Plantar fasciosis is pain at the site of the attachment of the plantar fascia and the calcaneus (calcaneal enthesopathy), with or without accompanying pain along the medial band of the plantar
fascia. Diagnosis is mainly clinical. Treatment involves calf muscle and plantar soft-tissue foot-stretching exercises, night splints, orthotics, and shoes with appropriate heel elevation. Syndromes
of pain in the plantar fascia have been called plantar fasciitis; however, because there is usually no inflammation, plantar fasciosis is more correct. Other terms used include calcaneal enthesopathy
pain or calcaneal spur syndrome; however, there may be no bone spurs on the calcaneus. Plantar fasciosis may involve acute or chronic stretching, tearing, and degeneration of the fascia at its
Plantar fasciitis occurs because of irritation to the thick ligamentous connective tissue that runs from the heel bone to the ball of the foot. This strong and tight tissue contributes to maintaining
the arch of the foot. It is also one of the major transmitters of weight across the foot as you walk or run. Therefore, the stress placed on the this tissue is tremendous.
Plantar fasciitis and heel spur pain usually begins in the bottom of the heel, and frequently radiates into the arch. At times, however, the pain may be felt only in the arch. The pain is most
intense when first standing, after any period of rest. Most people with this problem experience their greatest pain in the morning, with the first few steps after sleeping. After several minutes of
walking, the pain usually becomes less intense and may disappear completely, only to return later with prolonged walking or standing. If a nerve is irritated due to the swollen plantar fascia, this
pain may radiate into the ankle. In the early stages of Plantar Fasciitis and Heel Spurs, the pain will usually subside quickly with getting off of the foot and resting. As the disease progresses, it
may take longer periods of time for the pain to subside.
To diagnose plantar fasciitis, your doctor will physically examine your foot by testing your reflexes, balance, coordination, muscle strength, and muscle tone. Your doctor may also advise a magnetic
resonance imaging (MRI) or X-ray to rule out other others sources of your pain, such as a pinched nerve, stress fracture, or bone spur.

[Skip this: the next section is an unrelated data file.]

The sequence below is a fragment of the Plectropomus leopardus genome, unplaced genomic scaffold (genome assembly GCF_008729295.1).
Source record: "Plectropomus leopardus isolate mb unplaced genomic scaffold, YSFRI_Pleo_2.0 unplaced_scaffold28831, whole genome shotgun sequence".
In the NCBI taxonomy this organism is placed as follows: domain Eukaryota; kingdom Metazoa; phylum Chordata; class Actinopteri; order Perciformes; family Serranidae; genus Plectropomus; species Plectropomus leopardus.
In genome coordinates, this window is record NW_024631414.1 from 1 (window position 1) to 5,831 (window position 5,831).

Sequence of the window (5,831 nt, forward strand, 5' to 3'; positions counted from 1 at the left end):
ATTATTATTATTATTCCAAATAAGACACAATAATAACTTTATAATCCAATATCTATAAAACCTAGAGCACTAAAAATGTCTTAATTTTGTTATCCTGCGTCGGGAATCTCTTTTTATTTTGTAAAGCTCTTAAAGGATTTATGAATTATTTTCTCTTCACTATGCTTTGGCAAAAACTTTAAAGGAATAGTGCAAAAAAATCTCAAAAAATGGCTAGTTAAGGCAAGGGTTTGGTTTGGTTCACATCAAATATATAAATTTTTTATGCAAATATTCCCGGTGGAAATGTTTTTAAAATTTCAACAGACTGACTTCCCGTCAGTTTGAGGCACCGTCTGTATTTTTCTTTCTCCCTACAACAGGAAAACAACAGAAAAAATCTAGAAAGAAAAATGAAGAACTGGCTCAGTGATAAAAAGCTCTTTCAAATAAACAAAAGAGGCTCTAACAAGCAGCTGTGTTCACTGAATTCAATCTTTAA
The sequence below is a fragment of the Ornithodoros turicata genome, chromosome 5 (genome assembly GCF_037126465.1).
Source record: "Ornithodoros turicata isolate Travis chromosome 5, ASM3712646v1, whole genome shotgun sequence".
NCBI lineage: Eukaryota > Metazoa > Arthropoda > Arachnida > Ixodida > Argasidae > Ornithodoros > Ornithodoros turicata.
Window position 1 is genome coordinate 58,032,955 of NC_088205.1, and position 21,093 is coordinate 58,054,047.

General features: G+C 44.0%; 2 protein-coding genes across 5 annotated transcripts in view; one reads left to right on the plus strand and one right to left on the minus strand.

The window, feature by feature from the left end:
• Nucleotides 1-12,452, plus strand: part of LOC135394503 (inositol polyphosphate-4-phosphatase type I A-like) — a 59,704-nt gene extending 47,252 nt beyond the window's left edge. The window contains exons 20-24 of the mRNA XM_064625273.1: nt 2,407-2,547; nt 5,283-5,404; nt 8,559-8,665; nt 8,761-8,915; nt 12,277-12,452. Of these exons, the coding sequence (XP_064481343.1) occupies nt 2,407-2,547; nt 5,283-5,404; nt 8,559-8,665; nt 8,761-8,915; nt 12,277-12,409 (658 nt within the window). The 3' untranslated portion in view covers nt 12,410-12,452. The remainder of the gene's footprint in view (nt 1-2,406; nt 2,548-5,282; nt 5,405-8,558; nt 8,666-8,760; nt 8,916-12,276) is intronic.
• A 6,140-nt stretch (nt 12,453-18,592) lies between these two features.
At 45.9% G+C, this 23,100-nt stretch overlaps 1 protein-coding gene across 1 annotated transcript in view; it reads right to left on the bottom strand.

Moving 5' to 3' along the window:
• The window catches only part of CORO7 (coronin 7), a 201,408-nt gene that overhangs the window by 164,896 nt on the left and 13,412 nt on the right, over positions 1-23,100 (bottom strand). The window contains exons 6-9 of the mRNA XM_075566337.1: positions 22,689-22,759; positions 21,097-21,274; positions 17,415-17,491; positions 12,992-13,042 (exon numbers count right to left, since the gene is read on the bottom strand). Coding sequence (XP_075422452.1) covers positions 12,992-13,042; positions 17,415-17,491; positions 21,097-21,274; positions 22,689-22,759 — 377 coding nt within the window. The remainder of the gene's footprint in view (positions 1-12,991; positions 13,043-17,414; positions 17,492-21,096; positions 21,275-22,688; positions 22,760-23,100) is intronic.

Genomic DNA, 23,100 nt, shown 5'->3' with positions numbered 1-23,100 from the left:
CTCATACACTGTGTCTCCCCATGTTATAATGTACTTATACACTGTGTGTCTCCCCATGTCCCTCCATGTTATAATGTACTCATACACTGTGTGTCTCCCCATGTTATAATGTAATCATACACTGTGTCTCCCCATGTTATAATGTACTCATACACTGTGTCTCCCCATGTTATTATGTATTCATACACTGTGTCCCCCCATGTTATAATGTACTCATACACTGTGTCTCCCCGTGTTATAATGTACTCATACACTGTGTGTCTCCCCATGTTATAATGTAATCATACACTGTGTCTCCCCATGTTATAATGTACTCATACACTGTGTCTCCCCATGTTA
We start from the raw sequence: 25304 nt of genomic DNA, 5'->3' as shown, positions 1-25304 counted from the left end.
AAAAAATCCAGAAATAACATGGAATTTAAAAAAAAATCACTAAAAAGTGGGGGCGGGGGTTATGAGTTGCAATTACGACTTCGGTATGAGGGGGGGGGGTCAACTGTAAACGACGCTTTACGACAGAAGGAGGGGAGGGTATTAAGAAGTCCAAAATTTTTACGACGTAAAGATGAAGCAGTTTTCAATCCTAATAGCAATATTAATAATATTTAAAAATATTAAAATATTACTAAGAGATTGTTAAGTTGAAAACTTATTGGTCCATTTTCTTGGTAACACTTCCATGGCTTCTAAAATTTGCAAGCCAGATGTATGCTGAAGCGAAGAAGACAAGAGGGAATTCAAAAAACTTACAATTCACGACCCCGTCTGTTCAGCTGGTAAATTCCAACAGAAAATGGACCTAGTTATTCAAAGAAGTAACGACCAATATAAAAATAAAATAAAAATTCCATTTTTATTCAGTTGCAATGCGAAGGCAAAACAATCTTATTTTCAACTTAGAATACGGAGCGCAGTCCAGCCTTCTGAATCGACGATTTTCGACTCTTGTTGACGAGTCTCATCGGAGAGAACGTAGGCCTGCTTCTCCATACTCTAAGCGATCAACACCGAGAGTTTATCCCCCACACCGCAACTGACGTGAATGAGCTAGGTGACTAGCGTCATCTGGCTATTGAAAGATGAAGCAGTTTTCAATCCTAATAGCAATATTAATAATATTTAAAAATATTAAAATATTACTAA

Non Surgical Treatment
To alleviate the stress and pain on the fascia, the person can take shorter steps and avoid walking barefoot. Activities that involve foot impact, such as jogging, should be avoided. The most
effective treatments include the use of in-shoe heel and arch cushioning with calf-stretching exercises and night splints that stretch the calf and plantar fascia while the patient sleeps.
Prefabricated or custom-made foot orthotics may also alleviate fascial tension and symptoms. Other treatments may include activity modifications, NSAIDs, weight loss in obese patients, cold and ice
massage therapy, and occasional corticosteroid injections. However, because corticosteroid injections can predispose to plantar fasciosis, many clinicians limit these injections. For recalcitrant
cases, physical therapy, oral corticosteroids, and cast immobilization should be used before surgical intervention is considered. A newer form of treatment for recalcitrant types of plantar fasciosis
is extracorporeal pulse activation therapy (EPAT), in which low-frequency pulse waves are delivered locally using a handheld applicator. The pulsed pressure wave is a safe, noninvasive technique that
stimulates metabolism and enhances blood circulation, which helps regenerate damaged tissue and accelerate healing. EPAT is being used at major medical centers.
In very rare cases plantar fascia surgery is suggested, as a last resort. In this case the surgeon makes an incision into the ligament, partially cutting the plantar fascia to release it. If a heel
spur is present, the surgeon will remove it. Plantar Fasciitis surgery should always be considered the last resort when all the conventional treatment methods have failed to succeed. Endoscopic
plantar fasciotomy (EPF) is a form of surgery whereby two incisions are made around the heel and the ligament is being detached from the heel bone allowing the new ligament to develop in the same
place. In some cases the surgeon may decide to remove the heel spur itself, if present. Just like any type of surgery, Plantar Fascia surgery comes with certain risks and side effects. For example,
the arch of the foot may drop and become weak. Wearing an arch support after surgery is therefore recommended. Heel spur surgeries may also do some damage to veins and arteries of your foot that
allow blood supply in the area. This will increase the time of recovery.
Factors that help prevent plantar fasciitis and reduce the risk of recurrence include. Exercises to strengthen the muscles of the lower leg and ankle. Warming up before commencing physical activity.
Maintaining a healthy body weight. Avoiding high heeled footwear. Using orthotic devices such as arch supports and heel raises in footwear, particularly for people with very high arches or flat feet.
Daily stretches of plantar fascia and Achilles tendon.